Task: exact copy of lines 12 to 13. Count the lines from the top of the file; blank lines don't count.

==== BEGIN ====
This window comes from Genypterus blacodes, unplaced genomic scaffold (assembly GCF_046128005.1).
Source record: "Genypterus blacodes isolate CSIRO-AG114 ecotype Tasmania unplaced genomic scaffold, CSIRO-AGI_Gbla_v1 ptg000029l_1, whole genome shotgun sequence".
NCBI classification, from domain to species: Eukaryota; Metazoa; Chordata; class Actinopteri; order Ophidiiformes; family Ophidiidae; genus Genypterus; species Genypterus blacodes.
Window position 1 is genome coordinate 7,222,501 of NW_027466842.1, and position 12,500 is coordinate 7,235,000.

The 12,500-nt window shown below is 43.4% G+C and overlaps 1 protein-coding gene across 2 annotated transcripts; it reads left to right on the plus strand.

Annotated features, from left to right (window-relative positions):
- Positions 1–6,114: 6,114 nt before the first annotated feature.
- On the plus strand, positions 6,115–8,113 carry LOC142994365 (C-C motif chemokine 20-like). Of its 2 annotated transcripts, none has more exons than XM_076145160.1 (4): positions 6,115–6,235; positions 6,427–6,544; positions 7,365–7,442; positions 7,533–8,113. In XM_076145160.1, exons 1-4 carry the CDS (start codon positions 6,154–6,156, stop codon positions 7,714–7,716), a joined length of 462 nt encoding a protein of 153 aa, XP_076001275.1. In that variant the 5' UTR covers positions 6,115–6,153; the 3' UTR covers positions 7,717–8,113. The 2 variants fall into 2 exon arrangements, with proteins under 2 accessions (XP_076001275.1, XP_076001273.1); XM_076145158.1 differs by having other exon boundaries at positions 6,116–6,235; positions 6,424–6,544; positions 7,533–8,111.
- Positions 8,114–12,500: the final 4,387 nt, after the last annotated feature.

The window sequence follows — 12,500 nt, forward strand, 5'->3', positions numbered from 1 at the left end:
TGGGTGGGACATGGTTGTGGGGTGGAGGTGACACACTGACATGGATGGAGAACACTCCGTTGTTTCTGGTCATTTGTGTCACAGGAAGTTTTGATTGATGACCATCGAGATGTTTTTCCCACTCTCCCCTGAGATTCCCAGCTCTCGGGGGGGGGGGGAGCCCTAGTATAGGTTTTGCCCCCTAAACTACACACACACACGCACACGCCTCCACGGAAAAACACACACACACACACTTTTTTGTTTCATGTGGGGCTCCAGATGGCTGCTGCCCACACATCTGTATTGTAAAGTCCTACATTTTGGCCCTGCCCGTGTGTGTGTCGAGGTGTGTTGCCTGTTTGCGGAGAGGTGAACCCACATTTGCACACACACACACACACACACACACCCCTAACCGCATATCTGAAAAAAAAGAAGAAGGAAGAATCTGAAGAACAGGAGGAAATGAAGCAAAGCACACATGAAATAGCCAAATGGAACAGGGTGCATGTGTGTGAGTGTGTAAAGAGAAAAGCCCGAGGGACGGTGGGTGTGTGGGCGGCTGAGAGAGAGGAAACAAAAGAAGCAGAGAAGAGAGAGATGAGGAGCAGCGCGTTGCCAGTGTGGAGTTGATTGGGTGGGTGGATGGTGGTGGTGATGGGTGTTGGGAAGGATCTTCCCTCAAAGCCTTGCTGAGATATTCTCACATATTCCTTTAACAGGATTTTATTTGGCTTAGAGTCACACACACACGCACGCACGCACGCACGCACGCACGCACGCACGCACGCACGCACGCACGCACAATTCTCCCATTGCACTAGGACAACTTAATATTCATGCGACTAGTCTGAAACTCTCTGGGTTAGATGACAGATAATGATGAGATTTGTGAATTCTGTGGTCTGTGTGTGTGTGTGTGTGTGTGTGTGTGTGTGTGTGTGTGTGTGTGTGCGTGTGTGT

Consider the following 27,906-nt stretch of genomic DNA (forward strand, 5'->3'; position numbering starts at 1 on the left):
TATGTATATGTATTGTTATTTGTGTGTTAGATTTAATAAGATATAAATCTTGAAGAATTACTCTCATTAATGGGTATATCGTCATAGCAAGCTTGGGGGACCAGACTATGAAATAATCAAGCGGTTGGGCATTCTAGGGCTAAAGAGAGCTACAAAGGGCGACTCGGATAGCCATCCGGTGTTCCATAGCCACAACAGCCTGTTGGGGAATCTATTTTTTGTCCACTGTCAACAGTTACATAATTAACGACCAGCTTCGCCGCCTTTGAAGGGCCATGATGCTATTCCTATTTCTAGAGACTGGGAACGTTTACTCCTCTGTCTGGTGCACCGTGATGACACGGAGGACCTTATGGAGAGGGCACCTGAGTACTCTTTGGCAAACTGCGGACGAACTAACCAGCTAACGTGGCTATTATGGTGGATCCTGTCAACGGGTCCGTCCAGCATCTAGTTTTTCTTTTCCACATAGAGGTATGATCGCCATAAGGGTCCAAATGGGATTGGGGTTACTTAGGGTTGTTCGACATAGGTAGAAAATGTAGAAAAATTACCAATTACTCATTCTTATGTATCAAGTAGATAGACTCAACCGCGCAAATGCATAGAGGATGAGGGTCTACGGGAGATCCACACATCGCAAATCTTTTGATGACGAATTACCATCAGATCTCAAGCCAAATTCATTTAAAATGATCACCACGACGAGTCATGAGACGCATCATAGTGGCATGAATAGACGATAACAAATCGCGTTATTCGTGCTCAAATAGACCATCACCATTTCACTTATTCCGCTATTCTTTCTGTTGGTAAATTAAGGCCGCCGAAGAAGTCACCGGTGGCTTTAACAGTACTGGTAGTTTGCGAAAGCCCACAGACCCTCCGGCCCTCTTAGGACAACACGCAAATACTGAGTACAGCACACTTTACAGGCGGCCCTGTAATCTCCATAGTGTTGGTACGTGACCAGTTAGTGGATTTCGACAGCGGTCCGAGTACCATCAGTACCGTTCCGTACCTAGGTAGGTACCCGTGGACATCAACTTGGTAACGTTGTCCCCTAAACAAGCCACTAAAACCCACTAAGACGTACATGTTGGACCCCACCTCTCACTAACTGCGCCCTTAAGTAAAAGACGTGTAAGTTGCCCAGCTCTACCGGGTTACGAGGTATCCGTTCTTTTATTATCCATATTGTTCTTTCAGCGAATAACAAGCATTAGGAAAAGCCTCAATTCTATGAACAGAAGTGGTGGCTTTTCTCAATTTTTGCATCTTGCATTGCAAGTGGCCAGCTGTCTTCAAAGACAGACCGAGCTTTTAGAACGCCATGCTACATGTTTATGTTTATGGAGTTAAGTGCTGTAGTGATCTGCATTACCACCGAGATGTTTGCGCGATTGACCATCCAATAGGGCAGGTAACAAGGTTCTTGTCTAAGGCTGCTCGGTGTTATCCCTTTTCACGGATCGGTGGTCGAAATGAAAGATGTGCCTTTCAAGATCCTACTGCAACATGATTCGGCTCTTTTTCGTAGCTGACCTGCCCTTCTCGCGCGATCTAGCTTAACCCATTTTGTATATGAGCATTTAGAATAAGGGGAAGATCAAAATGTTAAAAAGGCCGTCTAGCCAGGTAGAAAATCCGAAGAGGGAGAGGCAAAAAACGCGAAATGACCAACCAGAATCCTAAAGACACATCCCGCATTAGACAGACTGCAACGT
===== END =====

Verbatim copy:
Consider the following 27,906-nt stretch of genomic DNA (forward strand, 5'->3'; position numbering starts at 1 on the left):
TATGTATATGTATTGTTATTTGTGTGTTAGATTTAATAAGATATAAATCTTGAAGAATTACTCTCATTAATGGGTATATCGTCATAGCAAGCTTGGGGGACCAGACTATGAAATAATCAAGCGGTTGGGCATTCTAGGGCTAAAGAGAGCTACAAAGGGCGACTCGGATAGCCATCCGGTGTTCCATAGCCACAACAGCCTGTTGGGGAATCTATTTTTTGTCCACTGTCAACAGTTACATAATTAACGACCAGCTTCGCCGCCTTTGAAGGGCCATGATGCTATTCCTATTTCTAGAGACTGGGAACGTTTACTCCTCTGTCTGGTGCACCGTGATGACACGGAGGACCTTATGGAGAGGGCACCTGAGTACTCTTTGGCAAACTGCGGACGAACTAACCAGCTAACGTGGCTATTATGGTGGATCCTGTCAACGGGTCCGTCCAGCATCTAGTTTTTCTTTTCCACATAGAGGTATGATCGCCATAAGGGTCCAAATGGGATTGGGGTTACTTAGGGTTGTTCGACATAGGTAGAAAATGTAGAAAAATTACCAATTACTCATTCTTATGTATCAAGTAGATAGACTCAACCGCGCAAATGCATAGAGGATGAGGGTCTACGGGAGATCCACACATCGCAAATCTTTTGATGACGAATTACCATCAGATCTCAAGCCAAATTCATTTAAAATGATCACCACGACGAGTCATGAGACGCATCATAGTGGCATGAATAGACGATAACAAATCGCGTTATTCGTGCTCAAATAGACCATCACCATTTCACTTATTCCGCTATTCTTTCTGTTGGTAAATTAAGGCCGCCGAAGAAGTCACCGGTGGCTTTAACAGTACTGGTAGTTTGCGAAAGCCCACAGACCCTCCGGCCCTCTTAGGACAACACGCAAATACTGAGTACAGCACACTTTACAGGCGGCCCTGTAATCTCCATAGTGTTGGTACGTGACCAGTTAGTGGATTTCGACAGCGGTCCGAGTACCATCAGTACCGTTCCGTACCTAGGTAGGTACCCGTGGACATCAACTTGGTAACGTTGTCCCCTAAACAAGCCACTAAAACCCACTAAGACGTACATGTTGGACCCCACCTCTCACTAACTGCGCCCTTAAGTAAAAGACGTGTAAGTTGCCCAGCTCTACCGGGTTACGAGGTATCCGTTCTTTTATTATCCATATTGTTCTTTCAGCGAATAACAAGCATTAGGAAAAGCCTCAATTCTATGAACAGAAGTGGTGGCTTTTCTCAATTTTTGCATCTTGCATTGCAAGTGGCCAGCTGTCTTCAAAGACAGACCGAGCTTTTAGAACGCCATGCTACATGTTTATGTTTATGGAGTTAAGTGCTGTAGTGATCTGCATTACCACCGAGATGTTTGCGCGATTGACCATCCAATAGGGCAGGTAACAAGGTTCTTGTCTAAGGCTGCTCGGTGTTATCCCTTTTCACGGATCGGTGGTCGAAATGAAAGATGTGCCTTTCAAGATCCTACTGCAACATGATTCGGCTCTTTTTCGTAGCTGACCTGCCCTTCTCGCGCGATCTAGCTTAACCCATTTTGTATATGAGCATTTAGAATAAGGGGAAGATCAAAATGTTAAAAAGGCCGTCTAGCCAGGTAGAAAATCCGAAGAGGGAGAGGCAAAAAACGCGAAATGACCAACCAGAATCCTAAAGACACATCCCGCATTAGACAGACTGCAACGT